Forwarded from the Manitoba Centre for Health Policy:
New Report: The Epidemiology and Outcomes of Critical Illness in Manitoba
Manitoba’s intensive care units (ICUs) operate efficiently, even though the supply of ICU beds in Manitoba is lower than the national average,
says a new report the Manitoba Centre for Health Policy.
What makes this study so valuable is that it includes the entire population of Manitoba and every intensive care unit in the province.
In 2007/08, Manitoba had 118 ICU beds. There were 82 in Winnipeg hospitals, nine in Brandon, and 27 more spread among nine rural hospitals.
In the most comprehensive study of its kind, researchers MCHP examined the use of intensive care units in the province from 1999 to 2008.
About 8% of those in hospitals need ICU care each year (or about 0.6% of the adult population of Manitoba.
Admission rates were lowest among young adults and rose with age, especially above 55 years. Admission rates peaked at about 80 years old, and then declined among older residents.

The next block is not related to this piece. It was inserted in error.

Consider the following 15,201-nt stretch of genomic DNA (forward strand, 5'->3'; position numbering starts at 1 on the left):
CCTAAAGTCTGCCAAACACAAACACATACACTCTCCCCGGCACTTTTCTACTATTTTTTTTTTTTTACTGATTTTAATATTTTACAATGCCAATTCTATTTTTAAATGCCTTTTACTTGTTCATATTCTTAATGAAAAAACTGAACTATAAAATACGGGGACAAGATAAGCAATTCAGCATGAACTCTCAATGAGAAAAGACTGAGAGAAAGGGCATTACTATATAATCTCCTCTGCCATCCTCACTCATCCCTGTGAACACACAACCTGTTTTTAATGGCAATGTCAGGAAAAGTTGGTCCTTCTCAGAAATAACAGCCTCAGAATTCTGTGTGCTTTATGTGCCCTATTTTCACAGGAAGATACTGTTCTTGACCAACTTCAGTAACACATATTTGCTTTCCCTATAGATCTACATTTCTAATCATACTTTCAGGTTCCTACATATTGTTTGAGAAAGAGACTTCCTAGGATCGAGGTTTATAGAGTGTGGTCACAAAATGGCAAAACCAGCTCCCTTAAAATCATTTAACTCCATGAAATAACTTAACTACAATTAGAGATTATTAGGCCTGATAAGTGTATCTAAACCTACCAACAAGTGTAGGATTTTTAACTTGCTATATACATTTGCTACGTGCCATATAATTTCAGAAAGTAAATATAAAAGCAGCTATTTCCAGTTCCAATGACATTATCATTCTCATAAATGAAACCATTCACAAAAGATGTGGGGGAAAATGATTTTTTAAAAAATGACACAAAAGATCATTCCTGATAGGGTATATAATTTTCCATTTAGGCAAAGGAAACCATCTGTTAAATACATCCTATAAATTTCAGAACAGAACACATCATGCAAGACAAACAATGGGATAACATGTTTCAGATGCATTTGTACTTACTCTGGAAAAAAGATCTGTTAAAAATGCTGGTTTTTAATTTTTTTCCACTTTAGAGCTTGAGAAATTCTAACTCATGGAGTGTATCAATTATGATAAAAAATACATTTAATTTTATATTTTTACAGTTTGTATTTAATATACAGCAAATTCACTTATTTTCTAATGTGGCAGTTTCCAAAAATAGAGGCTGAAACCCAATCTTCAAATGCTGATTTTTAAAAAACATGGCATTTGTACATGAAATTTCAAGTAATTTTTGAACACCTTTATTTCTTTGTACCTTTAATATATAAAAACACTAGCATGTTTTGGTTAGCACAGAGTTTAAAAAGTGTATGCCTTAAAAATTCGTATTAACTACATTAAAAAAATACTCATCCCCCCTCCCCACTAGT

over a nine-year period, ICU beds in Winnipeg were completely full less than 5% of the time. Outside Winnipeg, ICU beds were full less than 1% of the time.
Over half of all patients were admitted to an ICU because of cardiovascular conditions but the number of people admitted to ICUs for these problems fell over time, which parallels
the decreases in heart attack and stroke rates in Manitoba.
Other illnesses commonly bringing patients to the ICU were severe infections, lung disorders, accidents or trauma, and poisonings.
Men accounted for about 60% of patients in ICUs. When adjusting for disparities, researchers found a higher underlying rate of critical illness among men, which explains their higher
rate of ICU use.
When socioeconomic disparities in ICU care were adjusted, the report showed residents of higher income areas were slightly more likely to be admitted to an ICU.
One sixth of ICU care was for people who had previously been in a Manitoba ICU during the nine-year study period.
ICU patients’ use of the healthcare system (including hospital care, physician visits, prescription drugs, home care, and placement in personal care homes) turned out to be remarkably
similar to that of people admitted to hospital but who did not use an ICU.
ICU patients were almost four times more likely to be re-admitted to an ICU in the year after discharge.
Download the complete report and summary here: